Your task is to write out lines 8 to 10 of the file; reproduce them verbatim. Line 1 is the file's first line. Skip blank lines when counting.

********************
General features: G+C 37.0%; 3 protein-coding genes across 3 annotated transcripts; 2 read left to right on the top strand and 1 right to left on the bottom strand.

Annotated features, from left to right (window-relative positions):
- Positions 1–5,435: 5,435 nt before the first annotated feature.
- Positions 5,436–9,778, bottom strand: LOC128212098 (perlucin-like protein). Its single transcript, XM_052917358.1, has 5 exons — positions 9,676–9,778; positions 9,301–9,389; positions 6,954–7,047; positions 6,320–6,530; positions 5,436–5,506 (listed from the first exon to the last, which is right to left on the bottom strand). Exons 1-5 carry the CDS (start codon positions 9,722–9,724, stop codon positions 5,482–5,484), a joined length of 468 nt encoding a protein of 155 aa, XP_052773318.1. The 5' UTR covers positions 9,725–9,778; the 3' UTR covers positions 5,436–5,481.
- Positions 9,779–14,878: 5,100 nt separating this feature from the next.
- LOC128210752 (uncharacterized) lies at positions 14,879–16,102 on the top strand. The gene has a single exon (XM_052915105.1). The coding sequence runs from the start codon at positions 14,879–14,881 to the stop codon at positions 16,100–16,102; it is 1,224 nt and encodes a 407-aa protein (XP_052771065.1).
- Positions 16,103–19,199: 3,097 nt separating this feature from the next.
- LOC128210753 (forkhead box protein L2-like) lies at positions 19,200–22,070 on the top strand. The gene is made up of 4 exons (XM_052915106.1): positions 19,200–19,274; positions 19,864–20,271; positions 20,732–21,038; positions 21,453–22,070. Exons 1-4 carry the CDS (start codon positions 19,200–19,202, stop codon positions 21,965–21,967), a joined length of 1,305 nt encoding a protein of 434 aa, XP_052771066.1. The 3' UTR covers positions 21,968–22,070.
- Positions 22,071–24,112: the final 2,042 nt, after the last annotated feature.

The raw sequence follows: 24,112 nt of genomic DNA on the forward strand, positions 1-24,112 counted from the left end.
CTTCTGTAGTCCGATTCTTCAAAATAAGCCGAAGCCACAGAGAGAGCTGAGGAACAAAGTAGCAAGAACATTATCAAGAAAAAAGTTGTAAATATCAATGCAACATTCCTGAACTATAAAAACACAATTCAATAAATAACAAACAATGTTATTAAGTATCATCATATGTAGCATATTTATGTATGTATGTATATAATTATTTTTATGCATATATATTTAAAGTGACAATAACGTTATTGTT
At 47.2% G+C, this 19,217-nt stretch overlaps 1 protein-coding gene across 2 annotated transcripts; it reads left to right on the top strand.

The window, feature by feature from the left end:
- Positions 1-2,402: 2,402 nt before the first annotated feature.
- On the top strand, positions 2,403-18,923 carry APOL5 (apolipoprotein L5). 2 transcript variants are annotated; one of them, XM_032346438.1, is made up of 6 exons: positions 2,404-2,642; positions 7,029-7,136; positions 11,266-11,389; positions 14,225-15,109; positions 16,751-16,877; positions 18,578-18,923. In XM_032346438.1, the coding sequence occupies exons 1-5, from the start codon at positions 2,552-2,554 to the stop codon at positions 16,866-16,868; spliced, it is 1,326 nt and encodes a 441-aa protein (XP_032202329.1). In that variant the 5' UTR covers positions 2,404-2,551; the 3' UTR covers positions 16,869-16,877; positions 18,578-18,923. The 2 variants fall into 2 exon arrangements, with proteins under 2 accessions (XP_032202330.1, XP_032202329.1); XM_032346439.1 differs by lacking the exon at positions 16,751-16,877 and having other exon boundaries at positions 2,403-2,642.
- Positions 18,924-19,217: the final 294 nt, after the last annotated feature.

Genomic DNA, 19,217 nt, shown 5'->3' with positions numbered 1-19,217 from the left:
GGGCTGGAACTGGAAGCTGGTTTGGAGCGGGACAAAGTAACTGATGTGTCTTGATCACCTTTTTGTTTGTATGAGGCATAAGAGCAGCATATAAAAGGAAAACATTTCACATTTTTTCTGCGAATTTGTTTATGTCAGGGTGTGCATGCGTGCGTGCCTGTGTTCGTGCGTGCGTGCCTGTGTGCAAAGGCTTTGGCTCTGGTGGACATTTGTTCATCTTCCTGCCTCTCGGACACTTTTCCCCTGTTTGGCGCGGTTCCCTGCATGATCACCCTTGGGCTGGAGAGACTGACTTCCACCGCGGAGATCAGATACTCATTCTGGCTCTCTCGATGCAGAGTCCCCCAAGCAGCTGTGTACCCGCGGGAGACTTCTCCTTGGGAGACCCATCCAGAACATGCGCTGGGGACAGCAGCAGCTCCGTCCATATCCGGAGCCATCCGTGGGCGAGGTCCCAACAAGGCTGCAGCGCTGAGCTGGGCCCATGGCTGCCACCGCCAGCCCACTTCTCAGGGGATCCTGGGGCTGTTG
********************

- LOC128210753 (forkhead box protein L2-like) lies at positions 19,200–22,070 on the top strand. The gene is made up of 4 exons (XM_052915106.1): positions 19,200–19,274; positions 19,864–20,271; positions 20,732–21,038; positions 21,453–22,070. Exons 1-4 carry the CDS (start codon positions 19,200–19,202, stop codon positions 21,965–21,967), a joined length of 1,305 nt encoding a protein of 434 aa, XP_052771066.1. The 3' UTR covers positions 21,968–22,070.
- Positions 22,071–24,112: the final 2,042 nt, after the last annotated feature.

The raw sequence follows: 24,112 nt of genomic DNA on the forward strand, positions 1-24,112 counted from the left end.